Diébédo Francis Kéré is the 17th architect to take on the annual commission for the pavilion, which is erected each summer outside the Serpentine Gallery in London’s Kensington Gardens.
The Serpentine Pavilion is structured by curving sections of an indigo coloured wall and a tilted ring-shaped canopy that will be transformed into a waterfall when it rains. The blue colour is a significant part of Kere as he explained that in his culture blue is an important colour.
“And in past times there was only one piece of blue boubou – the traditional clothes that people wear….
You dress blue, and you’re shining as you approach the house of your dream. And everyone knows, with this guy, I cannot compete, I’m done, because this guy is so shining,” Said Kere.
The marvellous indigo coloured walls are made of triangular sections of wood which form a V-shaped series of holes in the structured piece. The slatted-timber roof has the same triangular motif with some of the panels channelling upwards to allow light into the pavilion.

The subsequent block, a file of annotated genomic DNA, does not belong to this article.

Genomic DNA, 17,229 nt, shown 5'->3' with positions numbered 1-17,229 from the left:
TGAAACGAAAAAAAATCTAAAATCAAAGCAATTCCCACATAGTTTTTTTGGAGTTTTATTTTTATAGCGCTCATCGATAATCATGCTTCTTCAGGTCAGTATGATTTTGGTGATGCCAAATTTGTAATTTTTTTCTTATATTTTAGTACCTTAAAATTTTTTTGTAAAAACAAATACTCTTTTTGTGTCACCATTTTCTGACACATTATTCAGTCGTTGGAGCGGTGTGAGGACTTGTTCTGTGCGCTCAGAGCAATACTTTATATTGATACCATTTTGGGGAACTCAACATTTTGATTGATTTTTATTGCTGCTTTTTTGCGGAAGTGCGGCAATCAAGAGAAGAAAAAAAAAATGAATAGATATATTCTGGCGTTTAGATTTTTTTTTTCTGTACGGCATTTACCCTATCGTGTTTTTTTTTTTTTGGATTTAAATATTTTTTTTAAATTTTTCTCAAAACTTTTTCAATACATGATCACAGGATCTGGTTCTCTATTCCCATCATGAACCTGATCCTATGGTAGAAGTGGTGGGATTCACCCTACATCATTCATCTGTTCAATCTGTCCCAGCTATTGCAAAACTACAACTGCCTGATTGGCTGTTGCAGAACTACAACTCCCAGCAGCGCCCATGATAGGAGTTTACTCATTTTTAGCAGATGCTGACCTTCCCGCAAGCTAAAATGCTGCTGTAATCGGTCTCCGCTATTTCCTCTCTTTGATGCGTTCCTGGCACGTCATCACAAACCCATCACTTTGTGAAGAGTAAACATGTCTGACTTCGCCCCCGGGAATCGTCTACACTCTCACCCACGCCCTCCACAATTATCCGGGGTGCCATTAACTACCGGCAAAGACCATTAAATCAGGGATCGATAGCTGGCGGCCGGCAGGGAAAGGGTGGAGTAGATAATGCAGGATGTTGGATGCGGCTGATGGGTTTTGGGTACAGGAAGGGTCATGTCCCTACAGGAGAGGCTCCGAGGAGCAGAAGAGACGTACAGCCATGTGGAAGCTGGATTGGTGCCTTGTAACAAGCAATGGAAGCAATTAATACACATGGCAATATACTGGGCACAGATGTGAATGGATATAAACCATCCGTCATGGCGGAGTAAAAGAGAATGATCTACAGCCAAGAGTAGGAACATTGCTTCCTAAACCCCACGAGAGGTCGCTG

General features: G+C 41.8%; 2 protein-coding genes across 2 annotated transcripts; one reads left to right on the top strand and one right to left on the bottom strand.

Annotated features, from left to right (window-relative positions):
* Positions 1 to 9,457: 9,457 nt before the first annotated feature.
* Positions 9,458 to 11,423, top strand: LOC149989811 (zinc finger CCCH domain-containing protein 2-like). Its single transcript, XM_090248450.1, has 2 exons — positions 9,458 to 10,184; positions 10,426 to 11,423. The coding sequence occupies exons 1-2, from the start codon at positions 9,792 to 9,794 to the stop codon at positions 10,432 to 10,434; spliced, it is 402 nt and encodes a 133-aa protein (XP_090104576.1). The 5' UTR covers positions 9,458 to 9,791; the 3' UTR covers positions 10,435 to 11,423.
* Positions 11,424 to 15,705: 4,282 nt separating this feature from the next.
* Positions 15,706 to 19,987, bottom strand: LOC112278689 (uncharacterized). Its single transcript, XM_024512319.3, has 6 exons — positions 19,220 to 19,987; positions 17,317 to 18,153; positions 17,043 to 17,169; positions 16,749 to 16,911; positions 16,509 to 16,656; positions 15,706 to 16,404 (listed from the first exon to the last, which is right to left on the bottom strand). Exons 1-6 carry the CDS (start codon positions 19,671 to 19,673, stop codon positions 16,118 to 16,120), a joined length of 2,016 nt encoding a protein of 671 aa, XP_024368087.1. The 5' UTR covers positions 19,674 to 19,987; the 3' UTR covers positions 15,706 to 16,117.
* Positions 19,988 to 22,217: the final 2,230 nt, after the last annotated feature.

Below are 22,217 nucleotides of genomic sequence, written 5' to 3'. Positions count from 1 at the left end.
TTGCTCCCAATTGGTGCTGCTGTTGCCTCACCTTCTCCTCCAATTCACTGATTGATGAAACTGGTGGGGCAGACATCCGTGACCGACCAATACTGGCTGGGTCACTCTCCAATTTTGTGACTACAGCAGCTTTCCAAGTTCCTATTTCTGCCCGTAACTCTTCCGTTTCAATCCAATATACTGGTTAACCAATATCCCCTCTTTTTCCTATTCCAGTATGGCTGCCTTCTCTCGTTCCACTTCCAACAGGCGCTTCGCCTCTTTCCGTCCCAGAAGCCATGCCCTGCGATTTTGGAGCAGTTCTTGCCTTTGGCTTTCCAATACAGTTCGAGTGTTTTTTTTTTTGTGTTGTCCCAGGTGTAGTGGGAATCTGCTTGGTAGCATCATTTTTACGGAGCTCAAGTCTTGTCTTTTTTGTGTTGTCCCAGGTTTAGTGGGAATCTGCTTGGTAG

The pavilion also features an oval well at the centre of the roof which is supported by a steel framework and surrounded by polycarbonate sheeting.
This is designed to funnel rainwater down into a waterfall that will replace a gravelled courtyard in unfavourable weather. The 9,000 litres of water collected will be used to water the park.
The pavilion is designed in such a way that it changes as there are openings at every turn.
Kere explains that this design was so as to have people connected to nature.
As an individual enters the pavilion they see the trees and as one walks inside the void, they will have the connection to the sky.
Even on rainy days, one will feel safe and protected by the structure.
One will see the effect of a waterfall in the middle of the pavilion.